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1887 - 1892 - West Hartlepool West End A history

West Hartlepool West End RFC., extracted from the cuttings Scrapbook of “Robbo”, a member of the West Hartlepool club from 1880s. He wrote his reminiscences in the “Northern Daily Mail” in the early 1920s and included this short history of West End and gives an insight into rugby at minor level at the end of the 1880s.

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But the year 1891 did witness the bringing of a Rugger trophy to West, and the honour was achieved by the West End Club, when they annexed the County Junior Cup in February, 1891.

Starting in the year 1887, the team consisted of a body of working lads disporting themselves on a ground situated at the top of what is now Alma-Street.

For the use of this patch of real estate, thanks to the generosity of Ald. John Suggitt, who was the first president – the club was charged the nominal rental of 1s per year.

My old friend Mr Tom Leak acted as hon. Secretary during the entire existence of the club and the none too exacting duties of hon. Treasurer were capably performed by Mr. W.W.Wright.

Foremost among the clubs guides, philosophers and friends was Mr George Douglas, the Chairman of the Committee, and the first captain was Mr. Will Armstrong, and quoting the words of W.,S. Gilbert, “A right good captain, too, commanding (on the field) a right good crew” Having to seek fresh fields after a brief sojourn, they settled at Foggy Furze, and 1889 – 90 had a most successful season under the captaincy of Tommy Macdougal.

Twenty matches were played of which 14 were won, 5 lost, 1 drawn, the score sheet showing 13 goals, 34 tries and 120 minors against 5 goals, 7 tries and 10 minors.

This particular season ended abruptly. The club succeeded in winnings it way into the final for the Junior Cup, but was defeated by Shields Y.M.C.A by a try to nil after some strange decisions by the referee.

Following the game a protest was laid against the club for playing an ineligible player and the County Union inflicted the somewhat severe penalty of suspending the club till the end of the season (February to April) and the player in question till the end of December.

Nothing daunted, however, operations were resumed in 90-91 in a field at Rose Bank, placed at the club’s disposal by the President, Mr G Pyman

Fifteen games were won in succession against such opponents as Darlington, Stockton, Jarrow, Wallsend, Henderson’s Wanderers, Hetton Lyons, Rovers, and West Second Teams etc.

Their opponents in the final of 90-91 played at Sunderland on Feb , 14, were South Shields Trinity, and at the interval following a determined struggle neither side had scored. Midway through the second half Geo Taylor – the Westoe crack sprinter of later days – intercepted a pass and scored a sensational if unexpected try.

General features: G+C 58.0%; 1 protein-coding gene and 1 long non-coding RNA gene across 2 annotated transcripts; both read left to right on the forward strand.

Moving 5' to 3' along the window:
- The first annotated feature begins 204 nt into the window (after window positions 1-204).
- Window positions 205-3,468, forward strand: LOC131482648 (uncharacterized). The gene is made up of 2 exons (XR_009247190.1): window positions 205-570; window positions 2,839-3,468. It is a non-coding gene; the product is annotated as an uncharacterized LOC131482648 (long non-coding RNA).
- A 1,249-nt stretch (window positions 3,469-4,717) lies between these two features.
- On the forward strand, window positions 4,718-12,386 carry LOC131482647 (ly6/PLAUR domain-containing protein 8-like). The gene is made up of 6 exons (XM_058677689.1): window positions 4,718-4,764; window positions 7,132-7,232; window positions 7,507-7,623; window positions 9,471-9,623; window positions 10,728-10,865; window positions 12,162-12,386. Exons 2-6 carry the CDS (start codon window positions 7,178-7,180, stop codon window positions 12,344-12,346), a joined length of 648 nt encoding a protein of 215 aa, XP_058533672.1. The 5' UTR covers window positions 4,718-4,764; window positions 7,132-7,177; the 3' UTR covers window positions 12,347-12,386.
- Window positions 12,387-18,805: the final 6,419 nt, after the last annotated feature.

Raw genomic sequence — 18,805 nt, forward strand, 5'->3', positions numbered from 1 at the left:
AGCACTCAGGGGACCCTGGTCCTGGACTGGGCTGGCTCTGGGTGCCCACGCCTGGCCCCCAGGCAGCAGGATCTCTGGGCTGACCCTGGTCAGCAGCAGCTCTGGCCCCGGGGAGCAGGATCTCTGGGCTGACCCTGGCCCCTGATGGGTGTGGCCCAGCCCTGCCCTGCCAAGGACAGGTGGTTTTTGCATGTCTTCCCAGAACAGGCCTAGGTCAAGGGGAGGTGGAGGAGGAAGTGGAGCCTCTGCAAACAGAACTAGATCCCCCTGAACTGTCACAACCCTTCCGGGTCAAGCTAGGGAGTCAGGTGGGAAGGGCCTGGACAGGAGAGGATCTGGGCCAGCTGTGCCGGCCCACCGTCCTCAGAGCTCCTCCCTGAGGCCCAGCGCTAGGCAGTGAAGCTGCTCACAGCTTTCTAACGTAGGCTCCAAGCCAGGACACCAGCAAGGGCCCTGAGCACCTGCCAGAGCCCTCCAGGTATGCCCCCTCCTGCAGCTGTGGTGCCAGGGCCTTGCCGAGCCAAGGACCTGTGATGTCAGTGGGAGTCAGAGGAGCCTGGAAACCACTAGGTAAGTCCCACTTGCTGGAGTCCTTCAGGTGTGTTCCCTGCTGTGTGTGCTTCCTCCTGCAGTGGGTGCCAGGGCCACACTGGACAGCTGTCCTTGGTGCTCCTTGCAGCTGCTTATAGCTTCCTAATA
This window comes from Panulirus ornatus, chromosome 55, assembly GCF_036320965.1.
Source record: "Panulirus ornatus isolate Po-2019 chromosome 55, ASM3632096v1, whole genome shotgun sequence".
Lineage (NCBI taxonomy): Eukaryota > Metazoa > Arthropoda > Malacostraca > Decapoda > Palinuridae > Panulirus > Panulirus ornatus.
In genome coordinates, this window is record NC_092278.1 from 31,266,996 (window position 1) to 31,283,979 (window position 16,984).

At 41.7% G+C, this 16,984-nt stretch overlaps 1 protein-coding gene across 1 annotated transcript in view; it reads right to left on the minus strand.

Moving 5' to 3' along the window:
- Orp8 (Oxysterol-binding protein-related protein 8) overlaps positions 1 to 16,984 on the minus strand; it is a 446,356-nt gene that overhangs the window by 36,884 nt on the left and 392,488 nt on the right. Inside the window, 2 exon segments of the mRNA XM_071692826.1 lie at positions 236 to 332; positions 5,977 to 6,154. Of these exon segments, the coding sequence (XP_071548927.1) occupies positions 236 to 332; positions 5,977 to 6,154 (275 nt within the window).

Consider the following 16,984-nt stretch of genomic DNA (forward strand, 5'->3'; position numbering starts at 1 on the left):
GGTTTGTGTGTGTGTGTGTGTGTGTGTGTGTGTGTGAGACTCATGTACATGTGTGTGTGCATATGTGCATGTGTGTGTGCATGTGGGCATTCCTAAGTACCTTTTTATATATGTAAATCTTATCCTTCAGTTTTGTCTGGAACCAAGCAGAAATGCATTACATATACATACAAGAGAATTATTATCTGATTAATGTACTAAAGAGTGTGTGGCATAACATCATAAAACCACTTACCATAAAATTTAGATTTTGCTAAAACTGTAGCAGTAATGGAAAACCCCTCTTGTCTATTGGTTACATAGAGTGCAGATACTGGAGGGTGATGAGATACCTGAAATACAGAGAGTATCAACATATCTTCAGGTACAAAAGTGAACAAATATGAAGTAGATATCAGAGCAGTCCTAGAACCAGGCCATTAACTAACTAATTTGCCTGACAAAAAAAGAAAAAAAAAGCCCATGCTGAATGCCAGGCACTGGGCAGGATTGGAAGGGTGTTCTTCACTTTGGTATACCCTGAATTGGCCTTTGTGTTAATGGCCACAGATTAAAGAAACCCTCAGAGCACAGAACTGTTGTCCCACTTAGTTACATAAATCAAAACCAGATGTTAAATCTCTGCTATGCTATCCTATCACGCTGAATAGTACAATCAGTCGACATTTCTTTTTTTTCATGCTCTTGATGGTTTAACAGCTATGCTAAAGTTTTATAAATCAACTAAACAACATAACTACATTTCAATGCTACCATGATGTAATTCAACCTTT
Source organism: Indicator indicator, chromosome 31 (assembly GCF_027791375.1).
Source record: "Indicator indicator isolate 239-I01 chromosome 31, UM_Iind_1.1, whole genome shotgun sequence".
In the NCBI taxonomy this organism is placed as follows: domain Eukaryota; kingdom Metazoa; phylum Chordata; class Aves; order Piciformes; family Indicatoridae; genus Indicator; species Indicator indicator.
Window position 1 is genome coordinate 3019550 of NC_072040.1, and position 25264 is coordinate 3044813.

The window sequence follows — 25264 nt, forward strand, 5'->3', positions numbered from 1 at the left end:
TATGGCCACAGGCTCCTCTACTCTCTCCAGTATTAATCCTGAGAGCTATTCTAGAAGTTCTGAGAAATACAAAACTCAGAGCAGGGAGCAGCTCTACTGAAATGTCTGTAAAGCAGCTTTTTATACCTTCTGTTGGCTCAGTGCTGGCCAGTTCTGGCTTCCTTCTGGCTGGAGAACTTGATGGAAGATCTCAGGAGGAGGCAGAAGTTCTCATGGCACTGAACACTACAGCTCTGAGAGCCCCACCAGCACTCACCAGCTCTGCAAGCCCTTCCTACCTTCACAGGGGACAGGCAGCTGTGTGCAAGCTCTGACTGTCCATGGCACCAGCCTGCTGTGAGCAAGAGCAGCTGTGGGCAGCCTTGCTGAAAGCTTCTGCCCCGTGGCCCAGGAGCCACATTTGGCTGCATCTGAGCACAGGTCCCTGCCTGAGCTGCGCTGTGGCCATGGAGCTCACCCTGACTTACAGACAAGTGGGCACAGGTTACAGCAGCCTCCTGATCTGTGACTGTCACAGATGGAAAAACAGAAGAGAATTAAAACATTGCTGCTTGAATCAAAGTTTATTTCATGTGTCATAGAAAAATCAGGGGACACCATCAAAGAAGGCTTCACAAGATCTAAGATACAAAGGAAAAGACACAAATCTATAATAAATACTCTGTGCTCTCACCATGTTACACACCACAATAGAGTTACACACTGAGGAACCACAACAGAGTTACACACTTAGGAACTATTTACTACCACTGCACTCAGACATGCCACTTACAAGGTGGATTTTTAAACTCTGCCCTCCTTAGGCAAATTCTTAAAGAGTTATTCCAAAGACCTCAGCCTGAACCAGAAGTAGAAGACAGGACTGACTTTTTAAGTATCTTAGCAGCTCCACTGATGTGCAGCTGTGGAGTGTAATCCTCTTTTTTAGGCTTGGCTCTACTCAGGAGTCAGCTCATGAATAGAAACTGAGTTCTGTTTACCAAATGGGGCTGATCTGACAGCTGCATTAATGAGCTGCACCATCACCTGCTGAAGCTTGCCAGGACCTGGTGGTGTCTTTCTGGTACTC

The game was nearing its close when the West boys made a final effort, which resulted in Ernie Jones scoring near the corner flag, Johnny Hopps converting with a magnificent effort and then – finis, The players of immortal memory were: Back N Shawl; three-quarter backs E,Jones, T.McDougal (Capt.) and M Jones; half backs J.Liddle, G. Douglas and B Mann; forwards. Hopps, J.Finlay, J.Sigsworth, E. Metcalfe, J.Carberry, J.Clark, J., Parvin and J. McLean

At the close of the season the unique performance of the team received due recognition. A subscription was opened, and thanks mainly to the efforts of Mr Geo Douglas, medals were presented to the successful players.

With a view to assisting the club financially, a concert was held in the Athenaeum in August 1891, the artistes being Coun John Hunter, Miss L. Wilmot, the misses Pounder and Messrs J.W.Horn,C. Webber, W.Gowans and Prinsky.

During an interval in the programme the medals were presented by Mrs Geo Pyman (wife of the President) assisted by the Mayor of the borough, Ald Robt. Lauder, and Tommy McDougall- as captain of the club – was presented with a silver watch and gold chain as a special mark of admiration and esteem.

Under the constitution of the Durham Union the Durham Junior Cup winners were elevated to senior rank in the ensuing year and this led to the undoing of the West End club.

Defections to Senior clubs took place, Liddle, Hopps, Finlay and others became valuable additions to the West senior club and McDougall became one of the famous combination known as “”two Macs” who represented the Rovers at half back after the retirement of Arthur Scott. Before the disbanding of the club however Mr Tom Leak was presented with a walnut desk bound in brass in appreciation of his loyal and devoted service to the club.

As the transcribers of the mystic lore of ancient Egypt would say “here the record ends”

 

 

 

 

 

 

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